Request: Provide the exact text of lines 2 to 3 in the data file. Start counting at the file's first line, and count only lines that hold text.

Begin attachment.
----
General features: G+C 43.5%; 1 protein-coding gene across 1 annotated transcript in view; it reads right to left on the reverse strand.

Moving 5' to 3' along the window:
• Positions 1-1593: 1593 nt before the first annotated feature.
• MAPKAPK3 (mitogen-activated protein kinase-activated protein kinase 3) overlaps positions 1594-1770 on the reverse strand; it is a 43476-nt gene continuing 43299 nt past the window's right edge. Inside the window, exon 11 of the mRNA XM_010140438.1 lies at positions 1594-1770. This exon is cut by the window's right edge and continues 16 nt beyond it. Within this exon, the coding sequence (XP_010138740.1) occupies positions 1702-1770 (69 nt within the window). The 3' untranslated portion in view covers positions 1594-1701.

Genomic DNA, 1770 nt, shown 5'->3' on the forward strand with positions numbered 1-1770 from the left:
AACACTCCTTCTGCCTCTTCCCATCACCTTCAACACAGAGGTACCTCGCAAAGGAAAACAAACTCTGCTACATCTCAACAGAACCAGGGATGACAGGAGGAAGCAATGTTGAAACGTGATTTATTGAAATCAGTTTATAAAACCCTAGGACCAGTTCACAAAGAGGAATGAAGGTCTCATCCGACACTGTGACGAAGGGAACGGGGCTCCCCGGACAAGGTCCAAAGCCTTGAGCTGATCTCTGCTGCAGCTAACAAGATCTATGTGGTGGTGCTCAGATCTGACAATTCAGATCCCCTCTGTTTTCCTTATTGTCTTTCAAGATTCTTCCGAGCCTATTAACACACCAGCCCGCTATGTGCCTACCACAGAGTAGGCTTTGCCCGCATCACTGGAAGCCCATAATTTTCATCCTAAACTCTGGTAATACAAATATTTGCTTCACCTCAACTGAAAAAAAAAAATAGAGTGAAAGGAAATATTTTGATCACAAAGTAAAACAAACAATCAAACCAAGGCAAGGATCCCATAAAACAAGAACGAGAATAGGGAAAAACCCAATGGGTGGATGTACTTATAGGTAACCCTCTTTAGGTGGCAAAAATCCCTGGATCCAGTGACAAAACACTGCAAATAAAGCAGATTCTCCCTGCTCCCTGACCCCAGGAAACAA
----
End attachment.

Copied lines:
Moving 5' to 3' along the window:
• Positions 1-1593: 1593 nt before the first annotated feature.